The Hunger Games: Catching Fire is a thrilling and worthy follow-up to one of the best blockbusters of 2012. While it is slightly too long and its ending is rather abrupt, it is otherwise very hard to find fault with it, on a visual level, in its character development, its action sequences or its performances. Time will tell whether splitting Mockingjay into two films was a good idea, but for now we have a great sequel to keep us both engaged and entertained.
Super Reviewer
½ November 12, 2013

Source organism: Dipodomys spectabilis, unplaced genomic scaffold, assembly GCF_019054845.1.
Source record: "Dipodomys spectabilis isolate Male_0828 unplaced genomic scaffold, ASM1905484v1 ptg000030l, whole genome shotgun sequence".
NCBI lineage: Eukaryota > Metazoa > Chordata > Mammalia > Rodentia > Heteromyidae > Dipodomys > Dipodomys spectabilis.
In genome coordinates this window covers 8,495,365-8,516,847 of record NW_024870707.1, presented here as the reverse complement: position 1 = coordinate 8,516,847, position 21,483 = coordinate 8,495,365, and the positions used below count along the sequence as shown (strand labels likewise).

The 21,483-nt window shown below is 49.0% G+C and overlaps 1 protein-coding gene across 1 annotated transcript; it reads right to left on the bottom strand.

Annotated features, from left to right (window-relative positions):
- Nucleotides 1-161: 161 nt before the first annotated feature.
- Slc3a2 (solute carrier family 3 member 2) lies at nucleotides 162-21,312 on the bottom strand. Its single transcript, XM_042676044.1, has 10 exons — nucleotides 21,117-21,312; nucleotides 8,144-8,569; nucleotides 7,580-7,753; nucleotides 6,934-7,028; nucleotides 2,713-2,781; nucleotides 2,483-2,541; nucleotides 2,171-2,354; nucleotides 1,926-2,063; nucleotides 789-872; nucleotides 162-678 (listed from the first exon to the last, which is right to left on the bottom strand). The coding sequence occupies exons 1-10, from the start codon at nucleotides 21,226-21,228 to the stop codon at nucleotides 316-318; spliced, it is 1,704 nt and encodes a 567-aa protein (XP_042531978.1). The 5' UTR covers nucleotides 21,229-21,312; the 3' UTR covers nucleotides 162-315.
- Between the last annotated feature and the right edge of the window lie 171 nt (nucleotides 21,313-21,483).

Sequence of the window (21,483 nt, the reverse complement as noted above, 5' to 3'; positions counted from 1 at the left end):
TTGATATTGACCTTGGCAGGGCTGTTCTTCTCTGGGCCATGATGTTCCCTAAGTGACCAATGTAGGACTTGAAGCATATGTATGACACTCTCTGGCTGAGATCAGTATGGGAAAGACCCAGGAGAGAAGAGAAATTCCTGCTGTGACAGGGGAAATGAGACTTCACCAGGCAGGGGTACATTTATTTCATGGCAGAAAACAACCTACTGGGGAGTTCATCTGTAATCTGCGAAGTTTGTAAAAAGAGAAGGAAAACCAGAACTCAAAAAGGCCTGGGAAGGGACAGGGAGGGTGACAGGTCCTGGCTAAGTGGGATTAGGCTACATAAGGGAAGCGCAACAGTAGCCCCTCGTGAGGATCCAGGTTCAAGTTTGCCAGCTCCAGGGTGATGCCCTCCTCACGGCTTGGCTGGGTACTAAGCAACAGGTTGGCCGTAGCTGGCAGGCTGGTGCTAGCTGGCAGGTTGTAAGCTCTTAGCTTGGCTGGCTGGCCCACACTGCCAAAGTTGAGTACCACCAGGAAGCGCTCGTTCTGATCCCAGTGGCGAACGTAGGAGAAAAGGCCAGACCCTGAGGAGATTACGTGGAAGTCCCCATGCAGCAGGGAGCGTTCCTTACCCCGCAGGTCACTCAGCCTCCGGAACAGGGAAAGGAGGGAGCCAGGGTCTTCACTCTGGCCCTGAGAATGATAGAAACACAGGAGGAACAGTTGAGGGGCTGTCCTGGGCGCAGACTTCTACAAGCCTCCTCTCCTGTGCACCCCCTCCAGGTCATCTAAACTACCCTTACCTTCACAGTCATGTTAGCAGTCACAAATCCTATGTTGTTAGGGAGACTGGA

More epic, more complex, and darker than the first film, Catching Fire is a spectacle that thrills and entertains every step of the way with great pacing and good direction. It is beautifully shot, and the acting is once again strong. Jennifer Lawrence embodies the fear and strength of Katniss, and the struggle inside of her is made even more clear in this film. The stark contrast between the lovely show her and Peeta put on for the Capitol and their depressing reality is quite profound. The politics of Panem are also complex and well depicted. Donald Sutherland does an excellent job as the menacing Snow. Every part of the film is mammoth, yet also intimate. The emotions are raw. There is a lot of ground to cover, but the film moves quickly. It never feels over long. Every part of the film--from the tour to the arena--is crafted brilliantly. While some of the dialogue may not be the best written for the screen, the script has its intelligent moments as well as periods of amiable comic relief (which is rare in such films). The arena sequences are amazing. What also makes the film is the fact that Director Lawrence took off right from where Ross finished---it feels consistent with the first film, though miles better. Overall, the film finishes strong. It leaves you with one of the most powerful ending scenes that has graced the silver screen in a long while. You have to see it to believe it. It is done brilliantly. The film does not feel like the awkward middle film. It stands on its own as a blockbuster triumph. It deserves its comparisons to Empire Strikes Back for being a sequel that is darker and more powerful than its strong predecessor. Bravo! This is one great franchise. What's more, though there is much eye-candy and action, the film never fails to lose the humanity. That is what makes The Hunger Games different.